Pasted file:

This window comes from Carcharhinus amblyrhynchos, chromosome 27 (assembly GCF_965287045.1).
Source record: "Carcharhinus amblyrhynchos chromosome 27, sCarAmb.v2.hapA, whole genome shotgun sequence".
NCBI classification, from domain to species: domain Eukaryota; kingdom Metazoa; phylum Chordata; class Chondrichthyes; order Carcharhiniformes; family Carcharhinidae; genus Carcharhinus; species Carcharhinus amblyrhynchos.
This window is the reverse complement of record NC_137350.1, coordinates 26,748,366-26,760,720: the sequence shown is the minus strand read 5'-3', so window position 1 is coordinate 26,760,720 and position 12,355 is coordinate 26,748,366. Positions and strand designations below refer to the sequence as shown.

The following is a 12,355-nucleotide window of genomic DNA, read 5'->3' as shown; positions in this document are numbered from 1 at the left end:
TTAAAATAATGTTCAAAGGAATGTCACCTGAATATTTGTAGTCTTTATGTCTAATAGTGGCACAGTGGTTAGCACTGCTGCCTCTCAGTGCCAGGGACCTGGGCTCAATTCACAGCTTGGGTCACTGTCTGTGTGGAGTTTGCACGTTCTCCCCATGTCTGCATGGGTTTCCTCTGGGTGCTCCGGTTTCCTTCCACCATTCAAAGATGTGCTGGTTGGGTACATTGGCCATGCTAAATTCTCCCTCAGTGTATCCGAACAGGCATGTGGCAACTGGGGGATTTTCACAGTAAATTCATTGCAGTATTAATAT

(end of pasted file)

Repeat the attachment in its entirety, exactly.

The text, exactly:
This window comes from Carcharhinus amblyrhynchos, chromosome 27 (assembly GCF_965287045.1).
Source record: "Carcharhinus amblyrhynchos chromosome 27, sCarAmb.v2.hapA, whole genome shotgun sequence".
NCBI classification, from domain to species: domain Eukaryota; kingdom Metazoa; phylum Chordata; class Chondrichthyes; order Carcharhiniformes; family Carcharhinidae; genus Carcharhinus; species Carcharhinus amblyrhynchos.
This window is the reverse complement of record NC_137350.1, coordinates 26,748,366-26,760,720: the sequence shown is the minus strand read 5'-3', so window position 1 is coordinate 26,760,720 and position 12,355 is coordinate 26,748,366. Positions and strand designations below refer to the sequence as shown.

The following is a 12,355-nucleotide window of genomic DNA, read 5'->3' as shown; positions in this document are numbered from 1 at the left end:
TTAAAATAATGTTCAAAGGAATGTCACCTGAATATTTGTAGTCTTTATGTCTAATAGTGGCACAGTGGTTAGCACTGCTGCCTCTCAGTGCCAGGGACCTGGGCTCAATTCACAGCTTGGGTCACTGTCTGTGTGGAGTTTGCACGTTCTCCCCATGTCTGCATGGGTTTCCTCTGGGTGCTCCGGTTTCCTTCCACCATTCAAAGATGTGCTGGTTGGGTACATTGGCCATGCTAAATTCTCCCTCAGTGTATCCGAACAGGCATGTGGCAACTGGGGGATTTTCACAGTAAATTCATTGCAGTATTAATAT